When the money Fred had earned on the tanker Gulf King ran out, he started hanging around the hiring hall in Port Arthur, Texas, to find another ship that was sailing to someplace more exotic than Jacksonville, Florida. In the spring of 1923, however, jobs on board the Texas and Gulf Oil Companies’ ships were scarce. Fred met another out-of-work seamen named Jim who was headed back home to Denver. This piqued Fred’s interest, since Fred was born in Colorado, so he decided to tag along. Jim explained that with no money, the way to go was to hitch a ride on a freight train. Continue reading ‘That beacon’
As I wrote in A Telluride story, my maternal grandmother Thelma and great-uncle Frederick MacLean were orphaned at ages 3 and 1, respectively, when their parents died six months apart in 1905–6. Their father’s unmarried sister, Cape Breton-born Christine MacLean, brought the children from Telluride, Colorado, to raise them in Boston.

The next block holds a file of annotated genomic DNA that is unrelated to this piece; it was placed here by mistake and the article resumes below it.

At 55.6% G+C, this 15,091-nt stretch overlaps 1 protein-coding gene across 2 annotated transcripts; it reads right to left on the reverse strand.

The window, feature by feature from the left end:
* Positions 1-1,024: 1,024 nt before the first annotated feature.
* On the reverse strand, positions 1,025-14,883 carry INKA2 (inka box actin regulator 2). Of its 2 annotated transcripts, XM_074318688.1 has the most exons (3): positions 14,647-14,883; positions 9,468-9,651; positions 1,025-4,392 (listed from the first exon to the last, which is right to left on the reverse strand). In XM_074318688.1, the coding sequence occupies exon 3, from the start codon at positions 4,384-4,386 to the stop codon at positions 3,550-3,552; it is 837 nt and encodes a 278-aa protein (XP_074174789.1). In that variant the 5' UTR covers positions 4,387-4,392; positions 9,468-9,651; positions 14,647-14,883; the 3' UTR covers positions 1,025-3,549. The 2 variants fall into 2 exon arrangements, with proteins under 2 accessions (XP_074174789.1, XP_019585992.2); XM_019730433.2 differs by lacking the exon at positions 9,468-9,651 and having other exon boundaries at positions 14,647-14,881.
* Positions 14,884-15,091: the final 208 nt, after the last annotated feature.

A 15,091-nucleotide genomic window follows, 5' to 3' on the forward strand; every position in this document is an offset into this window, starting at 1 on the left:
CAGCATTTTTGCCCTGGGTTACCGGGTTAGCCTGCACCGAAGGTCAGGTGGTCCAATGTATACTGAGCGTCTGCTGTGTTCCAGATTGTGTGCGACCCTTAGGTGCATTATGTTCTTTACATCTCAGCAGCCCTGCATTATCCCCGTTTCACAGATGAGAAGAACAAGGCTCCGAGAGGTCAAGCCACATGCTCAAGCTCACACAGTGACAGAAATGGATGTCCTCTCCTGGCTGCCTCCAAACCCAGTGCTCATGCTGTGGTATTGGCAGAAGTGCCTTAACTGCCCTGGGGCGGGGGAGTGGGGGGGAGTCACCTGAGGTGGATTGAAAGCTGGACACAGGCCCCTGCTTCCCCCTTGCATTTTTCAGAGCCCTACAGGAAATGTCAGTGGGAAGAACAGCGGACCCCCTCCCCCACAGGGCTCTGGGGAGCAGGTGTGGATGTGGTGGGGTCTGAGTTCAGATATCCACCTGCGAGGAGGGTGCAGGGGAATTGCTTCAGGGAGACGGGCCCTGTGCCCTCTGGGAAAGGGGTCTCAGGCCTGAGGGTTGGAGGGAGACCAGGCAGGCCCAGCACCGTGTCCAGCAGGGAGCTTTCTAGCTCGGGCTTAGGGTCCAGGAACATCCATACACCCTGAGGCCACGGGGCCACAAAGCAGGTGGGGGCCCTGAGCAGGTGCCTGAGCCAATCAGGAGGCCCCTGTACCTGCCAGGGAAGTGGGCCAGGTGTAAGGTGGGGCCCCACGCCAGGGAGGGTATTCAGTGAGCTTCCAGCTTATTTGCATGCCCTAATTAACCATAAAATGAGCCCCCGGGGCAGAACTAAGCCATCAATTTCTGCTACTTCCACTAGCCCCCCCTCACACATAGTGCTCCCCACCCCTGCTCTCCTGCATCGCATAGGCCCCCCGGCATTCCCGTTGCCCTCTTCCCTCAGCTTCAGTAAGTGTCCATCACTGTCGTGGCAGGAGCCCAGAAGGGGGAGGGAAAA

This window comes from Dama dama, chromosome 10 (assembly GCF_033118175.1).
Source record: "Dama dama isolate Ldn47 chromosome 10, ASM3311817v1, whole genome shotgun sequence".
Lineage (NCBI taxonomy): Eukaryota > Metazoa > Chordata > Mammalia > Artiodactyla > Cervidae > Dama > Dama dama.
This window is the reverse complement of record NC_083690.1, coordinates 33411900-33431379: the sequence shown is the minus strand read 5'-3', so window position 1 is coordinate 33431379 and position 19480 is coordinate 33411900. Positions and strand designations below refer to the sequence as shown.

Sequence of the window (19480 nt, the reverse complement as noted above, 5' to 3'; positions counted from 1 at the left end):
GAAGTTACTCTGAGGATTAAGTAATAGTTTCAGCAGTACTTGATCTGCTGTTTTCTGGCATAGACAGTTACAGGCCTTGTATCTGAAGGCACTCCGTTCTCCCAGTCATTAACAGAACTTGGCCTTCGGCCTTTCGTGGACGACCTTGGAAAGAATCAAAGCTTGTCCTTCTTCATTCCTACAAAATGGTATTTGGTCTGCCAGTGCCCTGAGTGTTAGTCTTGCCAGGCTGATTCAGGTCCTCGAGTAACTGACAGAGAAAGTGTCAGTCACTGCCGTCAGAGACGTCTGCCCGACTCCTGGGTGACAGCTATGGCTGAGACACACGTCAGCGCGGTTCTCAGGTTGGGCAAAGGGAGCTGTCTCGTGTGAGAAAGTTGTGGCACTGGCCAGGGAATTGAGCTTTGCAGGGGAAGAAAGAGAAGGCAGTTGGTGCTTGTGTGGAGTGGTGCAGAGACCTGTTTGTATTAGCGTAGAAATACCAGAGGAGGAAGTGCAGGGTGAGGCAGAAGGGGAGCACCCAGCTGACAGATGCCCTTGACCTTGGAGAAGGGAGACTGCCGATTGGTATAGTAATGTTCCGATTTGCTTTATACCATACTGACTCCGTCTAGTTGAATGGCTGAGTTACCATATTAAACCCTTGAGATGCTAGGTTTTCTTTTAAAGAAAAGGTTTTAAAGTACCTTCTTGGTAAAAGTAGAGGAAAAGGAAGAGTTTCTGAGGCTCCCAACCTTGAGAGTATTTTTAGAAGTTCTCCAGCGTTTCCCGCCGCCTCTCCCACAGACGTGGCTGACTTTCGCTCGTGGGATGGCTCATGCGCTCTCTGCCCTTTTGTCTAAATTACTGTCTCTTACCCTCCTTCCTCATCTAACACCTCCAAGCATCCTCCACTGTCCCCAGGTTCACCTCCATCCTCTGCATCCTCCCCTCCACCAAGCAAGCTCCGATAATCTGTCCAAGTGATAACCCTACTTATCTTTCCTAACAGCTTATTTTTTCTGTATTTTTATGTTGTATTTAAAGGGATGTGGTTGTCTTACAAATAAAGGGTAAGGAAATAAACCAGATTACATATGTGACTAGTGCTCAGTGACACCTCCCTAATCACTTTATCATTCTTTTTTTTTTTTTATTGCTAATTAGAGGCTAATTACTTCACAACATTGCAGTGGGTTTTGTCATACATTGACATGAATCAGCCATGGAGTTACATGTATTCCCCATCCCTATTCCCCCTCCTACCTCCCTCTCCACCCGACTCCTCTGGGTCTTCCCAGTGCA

Great-Uncle Fred married four times to three women but never had any children. Perhaps that’s why he was very close to his sister Thelma’s four children: my mother Thelma Jr., her two sisters, and their baby brother, Andrew Jr. Fred’s poor marital track record may have been the result of his career choice. According to his official American Export Lines work record, between 1937 and his retirement in 1968 he spent an average of 38 weeks a year away from home. He also kept a list of the forty-seven countries on six of seven continents that he visited over the course of his career. Continue reading ‘He thinks we’re his crew’